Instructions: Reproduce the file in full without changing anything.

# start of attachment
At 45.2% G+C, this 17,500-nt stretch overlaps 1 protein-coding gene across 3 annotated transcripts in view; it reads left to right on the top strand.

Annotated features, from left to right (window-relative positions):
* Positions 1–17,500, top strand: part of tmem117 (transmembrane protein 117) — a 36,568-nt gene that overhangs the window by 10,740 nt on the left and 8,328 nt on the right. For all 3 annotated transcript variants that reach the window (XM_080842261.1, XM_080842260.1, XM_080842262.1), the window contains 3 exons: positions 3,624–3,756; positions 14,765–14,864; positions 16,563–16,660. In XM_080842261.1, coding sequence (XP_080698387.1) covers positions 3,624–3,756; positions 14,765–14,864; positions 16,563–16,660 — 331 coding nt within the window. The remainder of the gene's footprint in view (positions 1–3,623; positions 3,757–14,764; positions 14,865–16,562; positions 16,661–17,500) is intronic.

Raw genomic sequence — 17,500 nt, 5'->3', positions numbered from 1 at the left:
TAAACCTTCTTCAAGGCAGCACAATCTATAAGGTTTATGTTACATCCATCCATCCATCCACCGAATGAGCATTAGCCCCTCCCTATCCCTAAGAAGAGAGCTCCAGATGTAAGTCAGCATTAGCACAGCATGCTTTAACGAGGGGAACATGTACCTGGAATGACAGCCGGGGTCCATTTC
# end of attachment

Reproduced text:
At 45.2% G+C, this 17,500-nt stretch overlaps 1 protein-coding gene across 3 annotated transcripts in view; it reads left to right on the top strand.

Annotated features, from left to right (window-relative positions):
* Positions 1–17,500, top strand: part of tmem117 (transmembrane protein 117) — a 36,568-nt gene that overhangs the window by 10,740 nt on the left and 8,328 nt on the right. For all 3 annotated transcript variants that reach the window (XM_080842261.1, XM_080842260.1, XM_080842262.1), the window contains 3 exons: positions 3,624–3,756; positions 14,765–14,864; positions 16,563–16,660. In XM_080842261.1, coding sequence (XP_080698387.1) covers positions 3,624–3,756; positions 14,765–14,864; positions 16,563–16,660 — 331 coding nt within the window. The remainder of the gene's footprint in view (positions 1–3,623; positions 3,757–14,764; positions 14,865–16,562; positions 16,661–17,500) is intronic.

Raw genomic sequence — 17,500 nt, 5'->3', positions numbered from 1 at the left:
TAAACCTTCTTCAAGGCAGCACAATCTATAAGGTTTATGTTACATCCATCCATCCATCCACCGAATGAGCATTAGCCCCTCCCTATCCCTAAGAAGAGAGCTCCAGATGTAAGTCAGCATTAGCACAGCATGCTTTAACGAGGGGAACATGTACCTGGAATGACAGCCGGGGTCCATTTC